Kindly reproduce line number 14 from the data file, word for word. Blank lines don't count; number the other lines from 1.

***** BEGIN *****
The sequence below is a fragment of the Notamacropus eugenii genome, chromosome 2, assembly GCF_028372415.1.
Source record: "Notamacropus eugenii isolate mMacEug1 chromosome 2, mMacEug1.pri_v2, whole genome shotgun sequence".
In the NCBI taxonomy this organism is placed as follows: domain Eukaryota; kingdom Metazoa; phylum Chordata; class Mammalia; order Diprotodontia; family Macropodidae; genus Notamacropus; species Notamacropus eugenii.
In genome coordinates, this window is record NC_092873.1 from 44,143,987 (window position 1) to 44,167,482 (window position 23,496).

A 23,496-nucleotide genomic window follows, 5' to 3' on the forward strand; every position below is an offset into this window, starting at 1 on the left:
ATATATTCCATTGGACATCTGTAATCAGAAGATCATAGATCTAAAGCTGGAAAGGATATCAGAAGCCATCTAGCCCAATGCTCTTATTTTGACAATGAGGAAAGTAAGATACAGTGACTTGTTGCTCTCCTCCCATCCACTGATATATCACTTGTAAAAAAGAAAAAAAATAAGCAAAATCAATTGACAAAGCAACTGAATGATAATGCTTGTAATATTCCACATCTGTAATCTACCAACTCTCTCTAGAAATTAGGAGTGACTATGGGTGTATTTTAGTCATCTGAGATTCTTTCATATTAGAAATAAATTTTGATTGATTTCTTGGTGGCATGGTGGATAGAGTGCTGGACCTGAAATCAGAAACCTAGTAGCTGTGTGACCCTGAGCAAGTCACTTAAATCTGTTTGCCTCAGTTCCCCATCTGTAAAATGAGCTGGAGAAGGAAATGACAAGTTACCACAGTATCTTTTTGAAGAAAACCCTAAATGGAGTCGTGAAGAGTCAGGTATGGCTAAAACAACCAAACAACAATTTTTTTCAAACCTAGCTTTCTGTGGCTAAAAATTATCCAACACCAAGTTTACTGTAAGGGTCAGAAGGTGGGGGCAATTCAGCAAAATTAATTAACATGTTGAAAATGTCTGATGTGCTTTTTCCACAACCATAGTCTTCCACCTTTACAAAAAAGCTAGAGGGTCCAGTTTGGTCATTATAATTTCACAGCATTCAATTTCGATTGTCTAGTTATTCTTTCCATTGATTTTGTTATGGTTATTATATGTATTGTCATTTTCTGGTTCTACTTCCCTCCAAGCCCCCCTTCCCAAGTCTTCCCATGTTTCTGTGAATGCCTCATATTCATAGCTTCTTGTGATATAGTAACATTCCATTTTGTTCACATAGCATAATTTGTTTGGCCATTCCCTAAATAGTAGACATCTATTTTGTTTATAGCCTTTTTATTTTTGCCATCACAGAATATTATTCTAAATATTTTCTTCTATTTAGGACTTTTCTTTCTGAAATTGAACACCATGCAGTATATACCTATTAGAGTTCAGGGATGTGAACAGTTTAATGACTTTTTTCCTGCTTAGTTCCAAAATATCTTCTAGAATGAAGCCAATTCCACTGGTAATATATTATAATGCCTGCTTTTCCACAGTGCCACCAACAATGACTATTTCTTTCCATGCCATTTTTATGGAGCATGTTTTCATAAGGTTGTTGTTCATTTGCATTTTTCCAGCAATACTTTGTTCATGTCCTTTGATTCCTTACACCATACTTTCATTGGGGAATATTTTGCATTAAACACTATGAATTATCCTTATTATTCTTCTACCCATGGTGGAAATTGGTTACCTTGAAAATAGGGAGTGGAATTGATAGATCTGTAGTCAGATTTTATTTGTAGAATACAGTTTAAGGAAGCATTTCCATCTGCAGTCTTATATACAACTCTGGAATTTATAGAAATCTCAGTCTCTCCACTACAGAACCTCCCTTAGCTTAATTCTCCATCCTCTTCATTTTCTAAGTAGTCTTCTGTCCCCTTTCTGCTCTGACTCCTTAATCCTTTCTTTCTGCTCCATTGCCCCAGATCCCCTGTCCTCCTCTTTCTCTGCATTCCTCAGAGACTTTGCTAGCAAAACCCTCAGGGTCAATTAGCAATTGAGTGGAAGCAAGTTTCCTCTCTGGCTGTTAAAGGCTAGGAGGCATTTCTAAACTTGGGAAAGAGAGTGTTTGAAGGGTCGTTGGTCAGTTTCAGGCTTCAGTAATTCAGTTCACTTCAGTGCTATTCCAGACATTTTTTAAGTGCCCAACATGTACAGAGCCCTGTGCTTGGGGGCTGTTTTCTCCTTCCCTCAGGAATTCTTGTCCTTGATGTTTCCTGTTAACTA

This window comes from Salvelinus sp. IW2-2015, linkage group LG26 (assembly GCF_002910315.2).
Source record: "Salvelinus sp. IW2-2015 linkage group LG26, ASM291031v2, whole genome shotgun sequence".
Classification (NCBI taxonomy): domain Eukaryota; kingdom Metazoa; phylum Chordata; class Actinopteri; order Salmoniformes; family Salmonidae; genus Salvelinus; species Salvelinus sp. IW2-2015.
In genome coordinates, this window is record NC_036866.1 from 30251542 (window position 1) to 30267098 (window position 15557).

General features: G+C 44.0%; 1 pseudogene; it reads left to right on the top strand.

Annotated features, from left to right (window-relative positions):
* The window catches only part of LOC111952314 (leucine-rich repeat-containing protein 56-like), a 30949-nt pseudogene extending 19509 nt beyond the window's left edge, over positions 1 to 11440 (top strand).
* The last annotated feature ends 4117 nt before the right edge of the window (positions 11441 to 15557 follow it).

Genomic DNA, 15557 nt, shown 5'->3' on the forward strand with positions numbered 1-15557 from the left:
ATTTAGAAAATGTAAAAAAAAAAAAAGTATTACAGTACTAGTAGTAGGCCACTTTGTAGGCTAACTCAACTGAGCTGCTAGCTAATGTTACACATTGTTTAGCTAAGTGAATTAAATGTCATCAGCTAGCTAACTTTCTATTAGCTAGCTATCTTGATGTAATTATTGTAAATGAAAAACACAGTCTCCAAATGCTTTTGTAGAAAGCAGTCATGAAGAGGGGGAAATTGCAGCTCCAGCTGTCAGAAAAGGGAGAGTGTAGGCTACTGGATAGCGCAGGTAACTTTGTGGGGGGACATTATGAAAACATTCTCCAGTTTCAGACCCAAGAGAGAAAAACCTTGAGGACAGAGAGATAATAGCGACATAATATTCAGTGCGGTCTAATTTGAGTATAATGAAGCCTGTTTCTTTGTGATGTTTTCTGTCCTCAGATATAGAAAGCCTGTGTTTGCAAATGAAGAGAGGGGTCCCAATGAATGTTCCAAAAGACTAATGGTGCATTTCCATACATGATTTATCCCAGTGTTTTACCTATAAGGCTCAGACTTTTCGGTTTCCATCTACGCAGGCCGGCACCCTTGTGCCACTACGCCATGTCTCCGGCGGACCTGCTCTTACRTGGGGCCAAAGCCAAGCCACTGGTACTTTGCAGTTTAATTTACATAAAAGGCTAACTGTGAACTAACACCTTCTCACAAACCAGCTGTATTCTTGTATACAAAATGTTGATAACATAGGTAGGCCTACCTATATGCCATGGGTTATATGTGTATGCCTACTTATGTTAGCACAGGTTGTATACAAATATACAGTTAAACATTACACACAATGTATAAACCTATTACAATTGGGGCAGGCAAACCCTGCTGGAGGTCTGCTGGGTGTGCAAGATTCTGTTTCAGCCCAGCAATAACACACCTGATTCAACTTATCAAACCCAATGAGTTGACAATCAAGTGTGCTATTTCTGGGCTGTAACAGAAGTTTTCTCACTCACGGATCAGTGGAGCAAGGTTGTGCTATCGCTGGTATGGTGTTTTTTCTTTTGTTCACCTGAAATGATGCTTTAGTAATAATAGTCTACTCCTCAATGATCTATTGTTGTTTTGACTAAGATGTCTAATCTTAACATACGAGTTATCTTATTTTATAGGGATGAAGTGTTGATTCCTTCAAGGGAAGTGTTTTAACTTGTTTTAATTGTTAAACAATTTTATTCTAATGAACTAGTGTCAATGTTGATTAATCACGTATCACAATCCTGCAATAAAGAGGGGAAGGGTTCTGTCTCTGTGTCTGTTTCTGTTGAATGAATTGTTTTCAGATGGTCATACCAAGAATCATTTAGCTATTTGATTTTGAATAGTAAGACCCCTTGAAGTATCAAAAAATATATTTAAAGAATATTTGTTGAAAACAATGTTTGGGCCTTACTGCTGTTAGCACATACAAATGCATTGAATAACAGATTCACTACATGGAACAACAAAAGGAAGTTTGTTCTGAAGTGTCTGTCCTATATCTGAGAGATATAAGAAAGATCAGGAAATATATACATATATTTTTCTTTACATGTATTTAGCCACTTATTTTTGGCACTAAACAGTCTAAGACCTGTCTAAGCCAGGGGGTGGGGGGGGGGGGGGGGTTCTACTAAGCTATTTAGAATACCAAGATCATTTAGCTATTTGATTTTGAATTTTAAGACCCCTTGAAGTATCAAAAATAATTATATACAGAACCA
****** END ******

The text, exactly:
* The last annotated feature ends 4117 nt before the right edge of the window (positions 11441 to 15557 follow it).